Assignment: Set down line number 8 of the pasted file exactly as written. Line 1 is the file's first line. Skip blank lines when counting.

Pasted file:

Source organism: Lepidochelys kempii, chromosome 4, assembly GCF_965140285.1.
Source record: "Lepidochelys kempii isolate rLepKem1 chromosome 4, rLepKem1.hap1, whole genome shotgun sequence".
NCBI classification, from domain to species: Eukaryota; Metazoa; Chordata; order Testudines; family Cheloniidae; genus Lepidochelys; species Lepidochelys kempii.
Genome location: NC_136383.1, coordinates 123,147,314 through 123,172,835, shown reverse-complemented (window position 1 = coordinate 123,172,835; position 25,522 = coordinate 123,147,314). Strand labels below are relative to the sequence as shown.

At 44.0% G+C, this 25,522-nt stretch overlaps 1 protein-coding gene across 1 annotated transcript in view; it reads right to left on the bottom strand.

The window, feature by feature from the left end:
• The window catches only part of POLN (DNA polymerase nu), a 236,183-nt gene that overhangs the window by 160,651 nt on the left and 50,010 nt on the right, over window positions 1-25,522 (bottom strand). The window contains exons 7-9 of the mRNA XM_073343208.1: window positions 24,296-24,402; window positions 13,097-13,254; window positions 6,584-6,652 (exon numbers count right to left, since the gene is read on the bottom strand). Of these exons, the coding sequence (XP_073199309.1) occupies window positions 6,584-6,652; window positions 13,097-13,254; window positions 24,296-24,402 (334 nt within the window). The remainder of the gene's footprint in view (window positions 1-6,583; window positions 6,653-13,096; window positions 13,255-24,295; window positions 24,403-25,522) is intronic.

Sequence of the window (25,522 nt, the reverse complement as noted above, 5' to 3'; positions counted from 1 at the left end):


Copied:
Sequence of the window (25,522 nt, the reverse complement as noted above, 5' to 3'; positions counted from 1 at the left end):